“Recently, we’ve added new benefits, such as wholesale pricing on the entire Skyline park model trailer line, which allows you to save thousands of dollars on just one purchase, most-favored-nation pricing on LP gas, and, soon to be announced, a simple, no-nonsense national blanket license fee agreement with the music companies to save money and cease, once and for all, the constant harassment.
“We are also currently working on several other national discount programs, such as Waste Management and satellite TV services with Dish Network, with pricing such as the motel industry enjoys, that can save our members considerable money as well,” Berg said.
ARVC has also made other improvements, which include hiring a nationally respected law and lobby firm in Washington, D.C., to monitor the daily flow of national and state legislation in New York and elsewhere that affects the private park business, and designing an entirely new Outdoor Hospitality Education Program, which ARVC will unveil at its annual conference in Savannah, Ga., later this year.
Private park associations in at least two states — New York and Missouri — have said “no” to a plan by the National Association of RV Parks and Campgrounds (ARVC) to offer free memberships for the remainder of this year to state parks.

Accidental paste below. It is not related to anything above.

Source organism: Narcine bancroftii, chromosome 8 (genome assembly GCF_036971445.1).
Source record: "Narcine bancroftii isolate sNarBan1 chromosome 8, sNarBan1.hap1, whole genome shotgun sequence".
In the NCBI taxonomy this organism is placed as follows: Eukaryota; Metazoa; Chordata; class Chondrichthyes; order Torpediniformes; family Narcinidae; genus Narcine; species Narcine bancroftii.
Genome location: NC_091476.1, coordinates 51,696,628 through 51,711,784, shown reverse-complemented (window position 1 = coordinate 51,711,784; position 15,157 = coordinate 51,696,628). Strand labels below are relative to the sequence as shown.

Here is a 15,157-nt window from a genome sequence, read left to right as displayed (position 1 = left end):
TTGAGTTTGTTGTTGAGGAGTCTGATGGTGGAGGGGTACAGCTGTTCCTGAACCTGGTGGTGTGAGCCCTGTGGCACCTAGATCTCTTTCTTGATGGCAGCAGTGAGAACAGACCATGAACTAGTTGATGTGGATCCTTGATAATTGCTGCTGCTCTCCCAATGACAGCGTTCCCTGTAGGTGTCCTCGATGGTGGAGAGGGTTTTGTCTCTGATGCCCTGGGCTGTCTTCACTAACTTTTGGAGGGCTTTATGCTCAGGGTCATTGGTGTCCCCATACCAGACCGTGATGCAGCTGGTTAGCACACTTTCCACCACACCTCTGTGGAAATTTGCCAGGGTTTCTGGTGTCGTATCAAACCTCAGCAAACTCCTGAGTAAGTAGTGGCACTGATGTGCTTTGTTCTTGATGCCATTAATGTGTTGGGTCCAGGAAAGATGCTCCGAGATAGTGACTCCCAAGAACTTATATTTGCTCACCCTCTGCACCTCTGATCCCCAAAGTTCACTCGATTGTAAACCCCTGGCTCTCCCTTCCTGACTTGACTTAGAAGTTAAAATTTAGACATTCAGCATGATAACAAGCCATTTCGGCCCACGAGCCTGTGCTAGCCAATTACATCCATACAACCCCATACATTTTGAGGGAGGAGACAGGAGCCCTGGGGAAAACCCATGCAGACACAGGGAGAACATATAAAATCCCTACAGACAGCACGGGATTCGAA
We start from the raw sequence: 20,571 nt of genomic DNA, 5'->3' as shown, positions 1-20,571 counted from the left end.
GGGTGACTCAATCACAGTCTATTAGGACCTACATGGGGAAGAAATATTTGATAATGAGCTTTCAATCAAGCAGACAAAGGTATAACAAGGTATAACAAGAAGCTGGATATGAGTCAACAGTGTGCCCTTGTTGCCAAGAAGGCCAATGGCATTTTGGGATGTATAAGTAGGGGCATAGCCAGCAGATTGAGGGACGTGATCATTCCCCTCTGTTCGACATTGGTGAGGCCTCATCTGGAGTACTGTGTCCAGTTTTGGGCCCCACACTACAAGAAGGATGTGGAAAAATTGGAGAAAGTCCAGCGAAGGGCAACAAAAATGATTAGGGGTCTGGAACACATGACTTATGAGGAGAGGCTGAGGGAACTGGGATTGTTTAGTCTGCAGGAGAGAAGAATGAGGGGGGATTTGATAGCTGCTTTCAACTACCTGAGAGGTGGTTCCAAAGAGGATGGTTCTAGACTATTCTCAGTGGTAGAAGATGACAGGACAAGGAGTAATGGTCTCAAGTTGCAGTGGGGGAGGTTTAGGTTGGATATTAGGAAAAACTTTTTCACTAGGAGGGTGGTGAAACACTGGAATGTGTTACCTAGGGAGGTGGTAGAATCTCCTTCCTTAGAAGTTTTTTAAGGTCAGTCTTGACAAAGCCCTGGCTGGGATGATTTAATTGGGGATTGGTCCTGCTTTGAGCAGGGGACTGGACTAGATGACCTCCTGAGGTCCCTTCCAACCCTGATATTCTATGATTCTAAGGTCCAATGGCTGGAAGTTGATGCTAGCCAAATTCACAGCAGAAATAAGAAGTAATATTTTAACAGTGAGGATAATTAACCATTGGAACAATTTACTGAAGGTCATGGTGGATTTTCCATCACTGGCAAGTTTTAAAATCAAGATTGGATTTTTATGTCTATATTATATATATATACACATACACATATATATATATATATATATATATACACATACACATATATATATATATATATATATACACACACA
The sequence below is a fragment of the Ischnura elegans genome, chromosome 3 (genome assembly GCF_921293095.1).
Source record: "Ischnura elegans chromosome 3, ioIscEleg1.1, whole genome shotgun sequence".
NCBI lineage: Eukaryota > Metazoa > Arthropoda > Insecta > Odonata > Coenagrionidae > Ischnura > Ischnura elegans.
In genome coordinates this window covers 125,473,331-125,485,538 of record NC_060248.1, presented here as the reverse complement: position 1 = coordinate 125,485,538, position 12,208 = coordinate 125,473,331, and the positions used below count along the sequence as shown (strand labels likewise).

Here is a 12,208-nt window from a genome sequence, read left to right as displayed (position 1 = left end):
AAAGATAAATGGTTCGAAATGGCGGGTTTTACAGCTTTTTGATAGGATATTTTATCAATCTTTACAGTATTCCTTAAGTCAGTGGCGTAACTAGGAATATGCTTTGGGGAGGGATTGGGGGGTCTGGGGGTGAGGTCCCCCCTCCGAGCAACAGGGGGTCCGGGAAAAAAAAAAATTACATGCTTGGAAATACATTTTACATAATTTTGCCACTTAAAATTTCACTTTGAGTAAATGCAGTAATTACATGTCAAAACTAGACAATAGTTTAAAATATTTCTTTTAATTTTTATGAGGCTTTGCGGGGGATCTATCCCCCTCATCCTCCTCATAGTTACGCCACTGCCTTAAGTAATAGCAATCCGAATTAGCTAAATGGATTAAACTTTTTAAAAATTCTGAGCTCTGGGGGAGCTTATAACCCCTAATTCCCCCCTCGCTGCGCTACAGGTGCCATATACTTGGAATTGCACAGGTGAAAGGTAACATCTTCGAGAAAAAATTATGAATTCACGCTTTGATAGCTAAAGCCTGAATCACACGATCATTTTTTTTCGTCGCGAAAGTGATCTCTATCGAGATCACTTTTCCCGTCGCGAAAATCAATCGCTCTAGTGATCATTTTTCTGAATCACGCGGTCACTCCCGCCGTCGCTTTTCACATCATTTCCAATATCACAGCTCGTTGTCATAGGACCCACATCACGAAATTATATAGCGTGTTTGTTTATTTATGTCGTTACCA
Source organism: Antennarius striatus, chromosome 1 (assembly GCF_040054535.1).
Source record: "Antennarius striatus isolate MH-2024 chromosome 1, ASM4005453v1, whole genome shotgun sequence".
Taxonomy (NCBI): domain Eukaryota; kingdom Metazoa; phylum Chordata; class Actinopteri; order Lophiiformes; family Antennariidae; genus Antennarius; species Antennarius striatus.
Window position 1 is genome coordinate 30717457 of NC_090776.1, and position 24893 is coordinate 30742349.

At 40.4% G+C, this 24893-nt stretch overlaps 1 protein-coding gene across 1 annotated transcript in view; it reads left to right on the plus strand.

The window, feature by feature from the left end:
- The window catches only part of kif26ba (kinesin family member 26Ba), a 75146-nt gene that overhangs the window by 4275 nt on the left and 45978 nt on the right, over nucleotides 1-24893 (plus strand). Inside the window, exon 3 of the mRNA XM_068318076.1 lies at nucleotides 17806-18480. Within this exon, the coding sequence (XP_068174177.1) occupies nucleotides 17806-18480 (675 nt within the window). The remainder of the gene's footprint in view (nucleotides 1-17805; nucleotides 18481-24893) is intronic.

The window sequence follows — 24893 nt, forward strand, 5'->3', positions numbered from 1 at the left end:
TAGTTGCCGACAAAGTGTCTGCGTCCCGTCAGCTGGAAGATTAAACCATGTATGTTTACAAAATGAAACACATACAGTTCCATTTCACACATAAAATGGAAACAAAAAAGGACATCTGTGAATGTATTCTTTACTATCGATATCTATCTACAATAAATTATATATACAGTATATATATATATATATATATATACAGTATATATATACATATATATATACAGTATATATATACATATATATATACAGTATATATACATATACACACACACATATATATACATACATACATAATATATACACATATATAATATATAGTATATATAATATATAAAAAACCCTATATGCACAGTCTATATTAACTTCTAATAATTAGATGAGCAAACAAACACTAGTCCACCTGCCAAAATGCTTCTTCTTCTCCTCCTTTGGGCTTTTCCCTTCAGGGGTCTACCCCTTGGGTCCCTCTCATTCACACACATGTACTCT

The objections to ARVC’s plan surfaced in an informal survey conducted last week by Woodall’s Campground Management. Other states apparently are leaning against backing the plan as well.
Ironically, the associations in those two states are headed by men who sit on the ARVC board of directors.
ARVC’s Executive Committee and board of directors sanctioned the six-month trial membership offer to all non-members in early June. ARVC CEO Paul Bambei subsequently announced the ARVC plan.
“Times are changing, and we need to look to the public parks not as competitors, but as industry partners since we are typically viewed as one in the same by camping consumers and we also share many of the same marketing and government affairs objectives,” Bambei stated in a July 8 news release.